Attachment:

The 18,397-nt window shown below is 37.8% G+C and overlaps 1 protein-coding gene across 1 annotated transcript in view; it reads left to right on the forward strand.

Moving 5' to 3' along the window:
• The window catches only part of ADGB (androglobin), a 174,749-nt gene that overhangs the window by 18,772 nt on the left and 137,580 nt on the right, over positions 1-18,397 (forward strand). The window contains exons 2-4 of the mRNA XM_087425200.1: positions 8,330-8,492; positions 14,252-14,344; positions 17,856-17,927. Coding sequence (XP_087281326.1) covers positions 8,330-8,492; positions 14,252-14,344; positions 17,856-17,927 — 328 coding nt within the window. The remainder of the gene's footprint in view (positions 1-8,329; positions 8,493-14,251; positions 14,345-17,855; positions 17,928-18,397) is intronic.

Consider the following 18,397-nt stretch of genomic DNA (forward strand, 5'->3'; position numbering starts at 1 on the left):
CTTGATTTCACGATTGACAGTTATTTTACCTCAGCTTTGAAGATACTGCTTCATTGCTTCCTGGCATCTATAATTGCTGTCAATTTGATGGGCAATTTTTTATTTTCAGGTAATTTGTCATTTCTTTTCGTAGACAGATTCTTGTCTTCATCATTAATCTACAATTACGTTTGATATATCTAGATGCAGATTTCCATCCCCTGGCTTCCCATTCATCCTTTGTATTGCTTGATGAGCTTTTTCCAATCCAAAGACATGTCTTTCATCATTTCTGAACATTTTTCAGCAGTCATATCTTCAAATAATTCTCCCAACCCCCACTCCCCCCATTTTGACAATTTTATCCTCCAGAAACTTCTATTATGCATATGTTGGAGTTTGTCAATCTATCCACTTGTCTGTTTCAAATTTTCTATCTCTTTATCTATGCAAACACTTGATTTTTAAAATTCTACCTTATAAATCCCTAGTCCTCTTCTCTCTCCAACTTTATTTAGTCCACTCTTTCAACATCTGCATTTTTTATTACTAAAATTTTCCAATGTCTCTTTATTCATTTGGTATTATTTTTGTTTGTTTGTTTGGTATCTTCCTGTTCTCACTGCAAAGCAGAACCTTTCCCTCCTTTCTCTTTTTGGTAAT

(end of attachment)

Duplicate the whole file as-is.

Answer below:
The 18,397-nt window shown below is 37.8% G+C and overlaps 1 protein-coding gene across 1 annotated transcript in view; it reads left to right on the forward strand.

Moving 5' to 3' along the window:
• The window catches only part of ADGB (androglobin), a 174,749-nt gene that overhangs the window by 18,772 nt on the left and 137,580 nt on the right, over positions 1-18,397 (forward strand). The window contains exons 2-4 of the mRNA XM_087425200.1: positions 8,330-8,492; positions 14,252-14,344; positions 17,856-17,927. Coding sequence (XP_087281326.1) covers positions 8,330-8,492; positions 14,252-14,344; positions 17,856-17,927 — 328 coding nt within the window. The remainder of the gene's footprint in view (positions 1-8,329; positions 8,493-14,251; positions 14,345-17,855; positions 17,928-18,397) is intronic.

Consider the following 18,397-nt stretch of genomic DNA (forward strand, 5'->3'; position numbering starts at 1 on the left):
CTTGATTTCACGATTGACAGTTATTTTACCTCAGCTTTGAAGATACTGCTTCATTGCTTCCTGGCATCTATAATTGCTGTCAATTTGATGGGCAATTTTTTATTTTCAGGTAATTTGTCATTTCTTTTCGTAGACAGATTCTTGTCTTCATCATTAATCTACAATTACGTTTGATATATCTAGATGCAGATTTCCATCCCCTGGCTTCCCATTCATCCTTTGTATTGCTTGATGAGCTTTTTCCAATCCAAAGACATGTCTTTCATCATTTCTGAACATTTTTCAGCAGTCATATCTTCAAATAATTCTCCCAACCCCCACTCCCCCCATTTTGACAATTTTATCCTCCAGAAACTTCTATTATGCATATGTTGGAGTTTGTCAATCTATCCACTTGTCTGTTTCAAATTTTCTATCTCTTTATCTATGCAAACACTTGATTTTTAAAATTCTACCTTATAAATCCCTAGTCCTCTTCTCTCTCCAACTTTATTTAGTCCACTCTTTCAACATCTGCATTTTTTATTACTAAAATTTTCCAATGTCTCTTTATTCATTTGGTATTATTTTTGTTTGTTTGTTTGGTATCTTCCTGTTCTCACTGCAAAGCAGAACCTTTCCCTCCTTTCTCTTTTTGGTAAT